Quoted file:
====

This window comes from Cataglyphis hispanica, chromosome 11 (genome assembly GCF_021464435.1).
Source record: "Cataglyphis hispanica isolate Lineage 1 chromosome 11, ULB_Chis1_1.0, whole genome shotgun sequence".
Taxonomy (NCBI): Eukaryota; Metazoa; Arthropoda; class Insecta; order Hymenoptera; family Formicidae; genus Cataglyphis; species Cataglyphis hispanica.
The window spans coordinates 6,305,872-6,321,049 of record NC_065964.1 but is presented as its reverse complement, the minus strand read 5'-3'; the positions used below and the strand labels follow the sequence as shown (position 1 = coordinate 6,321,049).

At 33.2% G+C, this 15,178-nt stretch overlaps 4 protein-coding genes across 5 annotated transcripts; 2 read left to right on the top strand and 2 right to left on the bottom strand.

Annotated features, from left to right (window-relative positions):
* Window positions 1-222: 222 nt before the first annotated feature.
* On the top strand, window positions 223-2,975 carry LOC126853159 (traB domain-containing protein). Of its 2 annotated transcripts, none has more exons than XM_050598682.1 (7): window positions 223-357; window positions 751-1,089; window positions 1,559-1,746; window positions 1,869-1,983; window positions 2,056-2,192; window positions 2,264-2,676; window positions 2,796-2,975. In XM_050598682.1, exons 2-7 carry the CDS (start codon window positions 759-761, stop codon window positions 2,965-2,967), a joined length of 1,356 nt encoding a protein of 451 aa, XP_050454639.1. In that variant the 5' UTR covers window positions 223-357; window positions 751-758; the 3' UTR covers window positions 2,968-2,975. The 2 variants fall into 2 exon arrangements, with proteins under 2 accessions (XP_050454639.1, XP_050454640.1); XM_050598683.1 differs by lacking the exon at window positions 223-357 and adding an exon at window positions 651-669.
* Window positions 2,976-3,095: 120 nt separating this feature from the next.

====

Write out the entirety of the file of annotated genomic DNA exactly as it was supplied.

This window comes from Cataglyphis hispanica, chromosome 11 (genome assembly GCF_021464435.1).
Source record: "Cataglyphis hispanica isolate Lineage 1 chromosome 11, ULB_Chis1_1.0, whole genome shotgun sequence".
Taxonomy (NCBI): Eukaryota; Metazoa; Arthropoda; class Insecta; order Hymenoptera; family Formicidae; genus Cataglyphis; species Cataglyphis hispanica.
The window spans coordinates 6,305,872-6,321,049 of record NC_065964.1 but is presented as its reverse complement, the minus strand read 5'-3'; the positions used below and the strand labels follow the sequence as shown (position 1 = coordinate 6,321,049).

At 33.2% G+C, this 15,178-nt stretch overlaps 4 protein-coding genes across 5 annotated transcripts; 2 read left to right on the top strand and 2 right to left on the bottom strand.

Annotated features, from left to right (window-relative positions):
* Window positions 1-222: 222 nt before the first annotated feature.
* On the top strand, window positions 223-2,975 carry LOC126853159 (traB domain-containing protein). Of its 2 annotated transcripts, none has more exons than XM_050598682.1 (7): window positions 223-357; window positions 751-1,089; window positions 1,559-1,746; window positions 1,869-1,983; window positions 2,056-2,192; window positions 2,264-2,676; window positions 2,796-2,975. In XM_050598682.1, exons 2-7 carry the CDS (start codon window positions 759-761, stop codon window positions 2,965-2,967), a joined length of 1,356 nt encoding a protein of 451 aa, XP_050454639.1. In that variant the 5' UTR covers window positions 223-357; window positions 751-758; the 3' UTR covers window positions 2,968-2,975. The 2 variants fall into 2 exon arrangements, with proteins under 2 accessions (XP_050454639.1, XP_050454640.1); XM_050598683.1 differs by lacking the exon at window positions 223-357 and adding an exon at window positions 651-669.
* Window positions 2,976-3,095: 120 nt separating this feature from the next.